Einstein raved about the benefits (and even necessity) of bringing artistic creativity into scientific discovery. Jung identified the “artist-scientist” as a human archetype. Call them polymaths, call them multi-taskers, or call just call them busy-brained, but some of the greatest thinkers have felt comfortable with one foot in the arts, and the other in sciences.
We’re inspired by those who juggle many kinds of learning, and in tribute to them, we present ten amazing STEAM thinkers, past and present (in no particular order).
1. Leonardo da Vinci (1452-1519 AD)
This one’s almost too obvious. The same fellow who created masterpieces like “The Mona Lisa” and “The Last Supper” was equally gifted in architecture, music, biology, and engineering. His designs for helicopters and other flying machines were hundreds of years ahead of their time.
2. Chris Hadfield (1959-present)
Okay, we’re a little biased because he’s not only Canadian, and also from our hometown, but come on! The guy was the first from the Great White North to walk in space, and as tweets from his latest mission demonstrate, is also a poet and a musician.
3. Hildegard of Bingen (1098-1179 AD)
Besides achieving sainthood, Hildegard is recognized as having written the oldest surviving morality play, along with almost seventy musical compositions, and a book about natural sciences and medicine. Oh yeah, she also invented her own alphabet.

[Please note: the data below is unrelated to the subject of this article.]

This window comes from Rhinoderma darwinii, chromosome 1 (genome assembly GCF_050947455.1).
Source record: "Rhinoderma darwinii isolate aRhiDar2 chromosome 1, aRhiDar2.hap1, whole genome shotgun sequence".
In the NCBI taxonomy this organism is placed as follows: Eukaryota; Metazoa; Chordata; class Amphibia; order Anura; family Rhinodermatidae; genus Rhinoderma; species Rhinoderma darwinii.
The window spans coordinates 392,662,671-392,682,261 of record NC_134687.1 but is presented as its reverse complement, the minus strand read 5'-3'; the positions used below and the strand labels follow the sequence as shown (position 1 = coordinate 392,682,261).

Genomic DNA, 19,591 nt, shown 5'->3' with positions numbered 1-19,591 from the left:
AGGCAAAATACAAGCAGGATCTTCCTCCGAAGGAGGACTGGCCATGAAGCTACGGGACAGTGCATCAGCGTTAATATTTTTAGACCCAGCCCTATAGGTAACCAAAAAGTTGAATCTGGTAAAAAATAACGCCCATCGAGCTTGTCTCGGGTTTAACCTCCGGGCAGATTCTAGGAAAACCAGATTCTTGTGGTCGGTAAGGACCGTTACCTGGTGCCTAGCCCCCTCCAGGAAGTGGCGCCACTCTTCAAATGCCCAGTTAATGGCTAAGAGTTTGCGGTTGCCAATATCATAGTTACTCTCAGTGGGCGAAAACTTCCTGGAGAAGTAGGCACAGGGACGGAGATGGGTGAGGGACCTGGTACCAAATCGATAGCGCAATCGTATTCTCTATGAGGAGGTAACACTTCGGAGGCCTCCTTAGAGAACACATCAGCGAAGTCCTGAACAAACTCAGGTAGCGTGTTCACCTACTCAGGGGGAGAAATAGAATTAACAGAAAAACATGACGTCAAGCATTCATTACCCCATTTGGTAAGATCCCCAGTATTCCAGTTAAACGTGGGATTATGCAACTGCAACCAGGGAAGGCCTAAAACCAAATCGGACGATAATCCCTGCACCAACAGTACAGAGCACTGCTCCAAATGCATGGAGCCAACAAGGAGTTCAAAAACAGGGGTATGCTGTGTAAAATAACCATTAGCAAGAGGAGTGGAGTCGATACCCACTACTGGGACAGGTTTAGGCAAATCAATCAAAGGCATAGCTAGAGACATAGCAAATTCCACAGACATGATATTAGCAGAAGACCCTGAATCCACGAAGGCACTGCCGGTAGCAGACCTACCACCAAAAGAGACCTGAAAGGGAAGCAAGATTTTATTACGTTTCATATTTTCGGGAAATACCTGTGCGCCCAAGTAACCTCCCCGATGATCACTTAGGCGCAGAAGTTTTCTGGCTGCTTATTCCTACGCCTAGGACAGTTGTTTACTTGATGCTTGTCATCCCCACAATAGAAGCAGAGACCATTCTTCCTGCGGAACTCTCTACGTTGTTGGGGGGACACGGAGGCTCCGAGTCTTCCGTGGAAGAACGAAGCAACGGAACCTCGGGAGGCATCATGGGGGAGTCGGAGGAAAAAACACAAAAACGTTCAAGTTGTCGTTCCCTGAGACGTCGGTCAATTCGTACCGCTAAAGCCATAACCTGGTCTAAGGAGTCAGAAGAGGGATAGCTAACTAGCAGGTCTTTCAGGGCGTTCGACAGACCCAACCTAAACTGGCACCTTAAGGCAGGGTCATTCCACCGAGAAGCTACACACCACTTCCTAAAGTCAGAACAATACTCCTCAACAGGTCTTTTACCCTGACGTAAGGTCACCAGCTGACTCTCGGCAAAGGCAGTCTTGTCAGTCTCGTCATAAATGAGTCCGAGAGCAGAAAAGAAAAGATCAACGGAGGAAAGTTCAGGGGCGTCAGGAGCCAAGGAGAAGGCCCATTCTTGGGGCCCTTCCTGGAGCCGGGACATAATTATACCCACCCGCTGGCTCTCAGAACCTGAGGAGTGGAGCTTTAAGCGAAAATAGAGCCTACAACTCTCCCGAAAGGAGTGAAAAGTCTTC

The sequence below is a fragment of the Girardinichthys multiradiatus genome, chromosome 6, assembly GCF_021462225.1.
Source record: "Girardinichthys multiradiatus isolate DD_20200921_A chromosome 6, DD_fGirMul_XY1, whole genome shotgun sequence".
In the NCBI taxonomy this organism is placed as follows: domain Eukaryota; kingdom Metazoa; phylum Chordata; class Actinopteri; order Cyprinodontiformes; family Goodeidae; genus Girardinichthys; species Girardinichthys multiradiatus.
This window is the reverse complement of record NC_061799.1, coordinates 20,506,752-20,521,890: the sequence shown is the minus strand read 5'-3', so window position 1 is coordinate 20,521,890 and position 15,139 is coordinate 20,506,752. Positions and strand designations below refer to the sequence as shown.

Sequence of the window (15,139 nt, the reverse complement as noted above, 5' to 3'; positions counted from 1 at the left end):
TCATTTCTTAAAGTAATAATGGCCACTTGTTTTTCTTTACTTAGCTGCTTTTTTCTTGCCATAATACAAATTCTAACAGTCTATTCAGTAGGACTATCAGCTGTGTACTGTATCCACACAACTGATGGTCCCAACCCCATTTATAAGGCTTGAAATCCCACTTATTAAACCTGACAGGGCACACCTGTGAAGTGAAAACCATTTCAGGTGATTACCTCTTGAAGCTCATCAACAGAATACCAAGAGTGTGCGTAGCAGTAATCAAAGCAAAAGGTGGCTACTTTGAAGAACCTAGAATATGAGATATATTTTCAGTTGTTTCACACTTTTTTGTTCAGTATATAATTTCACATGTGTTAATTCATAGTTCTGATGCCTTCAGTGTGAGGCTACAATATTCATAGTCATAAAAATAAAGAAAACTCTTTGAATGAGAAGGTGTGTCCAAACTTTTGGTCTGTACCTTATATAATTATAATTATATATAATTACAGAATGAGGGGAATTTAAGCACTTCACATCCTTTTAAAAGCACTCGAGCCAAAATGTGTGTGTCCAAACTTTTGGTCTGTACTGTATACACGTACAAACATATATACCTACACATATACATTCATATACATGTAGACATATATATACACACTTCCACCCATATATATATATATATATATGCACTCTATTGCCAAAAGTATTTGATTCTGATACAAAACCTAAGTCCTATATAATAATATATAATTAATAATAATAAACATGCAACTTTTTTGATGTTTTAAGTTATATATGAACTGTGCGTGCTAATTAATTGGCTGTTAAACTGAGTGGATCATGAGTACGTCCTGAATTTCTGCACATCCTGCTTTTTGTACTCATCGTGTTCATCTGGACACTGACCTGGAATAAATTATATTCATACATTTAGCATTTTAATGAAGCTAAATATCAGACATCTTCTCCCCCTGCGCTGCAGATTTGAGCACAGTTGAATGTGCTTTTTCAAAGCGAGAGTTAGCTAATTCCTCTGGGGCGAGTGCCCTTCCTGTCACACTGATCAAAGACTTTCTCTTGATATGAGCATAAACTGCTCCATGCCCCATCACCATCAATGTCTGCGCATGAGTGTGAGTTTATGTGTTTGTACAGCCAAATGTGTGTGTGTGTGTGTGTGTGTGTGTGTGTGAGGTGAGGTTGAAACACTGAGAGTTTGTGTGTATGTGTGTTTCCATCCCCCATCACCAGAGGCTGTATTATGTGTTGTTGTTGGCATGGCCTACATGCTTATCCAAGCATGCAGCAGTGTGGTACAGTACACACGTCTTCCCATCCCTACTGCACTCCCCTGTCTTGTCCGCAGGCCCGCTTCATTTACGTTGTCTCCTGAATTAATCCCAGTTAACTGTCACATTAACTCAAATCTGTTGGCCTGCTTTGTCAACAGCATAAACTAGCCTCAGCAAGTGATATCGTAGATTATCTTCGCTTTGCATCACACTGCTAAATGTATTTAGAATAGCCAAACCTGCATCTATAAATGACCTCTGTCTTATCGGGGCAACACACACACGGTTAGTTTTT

4. Su Song (1020-1101)
A water-driven clock tower was just the beginning for Su Song. This engineer studied the stars, rocks and minerals, plants, animals and medicine. He was also a poet.
5. Aristotle (384-322 BC)
Aristotle was so taken with biology that he wrote an entire volume on the structure of dog’s teeth, and his model of the universe was held by astronomers as the gold standard for two thousand years. He also wrote extensively on the value and purpose of art, music, and poetry.
6. Johann Wolfgang von Goethe (1749-1842 BC)
Epic poetry, best-selling novels that helped spark the Romantic movement, and influential works on botany, colour theory and geology...enough said.
7. Benjamin Franklin (1706-1790 AD)
It’s pretty impressive to be one of the founding fathers of the United States, and getting your likeness on currency doesn’t hurt either. Scientifically, Franklin had his hands in everything from oceanography to physics to meteorology. He also composed music, played three different instruments, and designed his own version of the harmonica.
8. Ada Lovelace (1815-1852 BC)
The daughter of famous poet Lord Byron, Ada described herself as a “poetical scientist”. She often acknowledged the role of creativity and imagination in her work, and is credited with writing the first computer program.
9. Avicenna (980-1037 AD)
Choose an area of study, and you can probably put a checkmark beside it for Avicenna. His long list of interests included medicine, earth science, philosophy, astronomy, and poetry.
10. Desmond Morris (1928-present)
You might recognize him from the many TV shows he’s done on human and animal biology, but his list of accomplishments also includes directing films, surrealist paintings, and even children’s books.
10 more to come next week!
Amy Leask is VP of Enable Education. She's excited to be able to use the word "polymath" in a blog post.